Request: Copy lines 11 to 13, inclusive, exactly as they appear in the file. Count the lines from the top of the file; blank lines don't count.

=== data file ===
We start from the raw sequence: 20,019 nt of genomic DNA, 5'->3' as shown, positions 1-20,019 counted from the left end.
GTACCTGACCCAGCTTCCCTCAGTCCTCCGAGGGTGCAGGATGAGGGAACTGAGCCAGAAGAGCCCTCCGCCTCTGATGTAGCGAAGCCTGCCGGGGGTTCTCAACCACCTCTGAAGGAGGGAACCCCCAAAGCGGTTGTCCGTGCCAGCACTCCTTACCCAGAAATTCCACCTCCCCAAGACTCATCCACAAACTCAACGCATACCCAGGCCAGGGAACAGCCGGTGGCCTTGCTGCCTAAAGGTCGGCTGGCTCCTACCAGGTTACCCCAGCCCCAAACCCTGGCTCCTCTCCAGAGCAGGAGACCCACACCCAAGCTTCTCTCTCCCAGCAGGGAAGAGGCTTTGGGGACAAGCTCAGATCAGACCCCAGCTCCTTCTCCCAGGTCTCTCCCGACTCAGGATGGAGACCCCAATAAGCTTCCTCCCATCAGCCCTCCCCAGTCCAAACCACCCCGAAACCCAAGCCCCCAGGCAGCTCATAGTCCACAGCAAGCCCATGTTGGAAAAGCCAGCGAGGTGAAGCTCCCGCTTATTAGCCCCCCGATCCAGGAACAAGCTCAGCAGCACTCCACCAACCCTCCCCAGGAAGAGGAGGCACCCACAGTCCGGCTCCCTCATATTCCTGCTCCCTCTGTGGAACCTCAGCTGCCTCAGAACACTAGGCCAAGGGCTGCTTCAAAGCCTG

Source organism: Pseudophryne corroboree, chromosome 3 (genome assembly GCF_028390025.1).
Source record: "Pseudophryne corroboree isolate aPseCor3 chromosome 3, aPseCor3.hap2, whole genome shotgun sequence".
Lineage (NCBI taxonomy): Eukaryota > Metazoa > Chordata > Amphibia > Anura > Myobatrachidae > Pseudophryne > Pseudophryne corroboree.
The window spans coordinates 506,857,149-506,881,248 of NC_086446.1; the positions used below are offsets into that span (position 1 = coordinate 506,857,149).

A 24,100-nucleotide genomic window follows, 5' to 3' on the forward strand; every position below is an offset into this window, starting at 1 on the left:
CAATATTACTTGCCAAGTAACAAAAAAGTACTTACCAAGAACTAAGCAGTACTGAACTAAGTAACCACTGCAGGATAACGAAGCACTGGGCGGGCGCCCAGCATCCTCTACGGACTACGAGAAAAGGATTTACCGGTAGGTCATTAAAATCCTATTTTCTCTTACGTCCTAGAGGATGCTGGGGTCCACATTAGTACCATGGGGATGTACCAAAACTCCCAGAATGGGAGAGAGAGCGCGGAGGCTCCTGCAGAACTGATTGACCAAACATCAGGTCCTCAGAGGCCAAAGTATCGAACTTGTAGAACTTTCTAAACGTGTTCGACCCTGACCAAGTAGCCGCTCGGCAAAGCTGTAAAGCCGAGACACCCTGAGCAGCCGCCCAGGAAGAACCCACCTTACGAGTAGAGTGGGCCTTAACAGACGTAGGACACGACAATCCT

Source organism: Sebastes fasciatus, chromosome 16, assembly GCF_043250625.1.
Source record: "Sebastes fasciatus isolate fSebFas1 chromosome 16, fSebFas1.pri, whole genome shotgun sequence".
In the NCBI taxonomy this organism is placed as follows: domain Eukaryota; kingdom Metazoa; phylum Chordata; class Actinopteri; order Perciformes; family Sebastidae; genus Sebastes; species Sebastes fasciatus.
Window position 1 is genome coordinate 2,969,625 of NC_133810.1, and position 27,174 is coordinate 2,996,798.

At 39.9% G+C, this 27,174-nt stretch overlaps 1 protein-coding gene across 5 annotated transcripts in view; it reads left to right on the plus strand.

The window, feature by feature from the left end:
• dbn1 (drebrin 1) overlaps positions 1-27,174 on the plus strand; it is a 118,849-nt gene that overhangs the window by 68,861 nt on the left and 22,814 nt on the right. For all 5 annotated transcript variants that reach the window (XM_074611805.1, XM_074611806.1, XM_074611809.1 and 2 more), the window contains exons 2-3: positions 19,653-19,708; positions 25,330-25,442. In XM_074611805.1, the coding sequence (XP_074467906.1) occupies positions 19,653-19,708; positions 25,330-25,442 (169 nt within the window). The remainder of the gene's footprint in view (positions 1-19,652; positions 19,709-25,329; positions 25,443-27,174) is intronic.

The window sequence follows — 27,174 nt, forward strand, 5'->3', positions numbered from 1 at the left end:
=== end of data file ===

In the NCBI taxonomy this organism is placed as follows: domain Eukaryota; kingdom Metazoa; phylum Chordata; class Actinopteri; order Perciformes; family Sebastidae; genus Sebastes; species Sebastes fasciatus.
Window position 1 is genome coordinate 2,969,625 of NC_133810.1, and position 27,174 is coordinate 2,996,798.

At 39.9% G+C, this 27,174-nt stretch overlaps 1 protein-coding gene across 5 annotated transcripts in view; it reads left to right on the plus strand.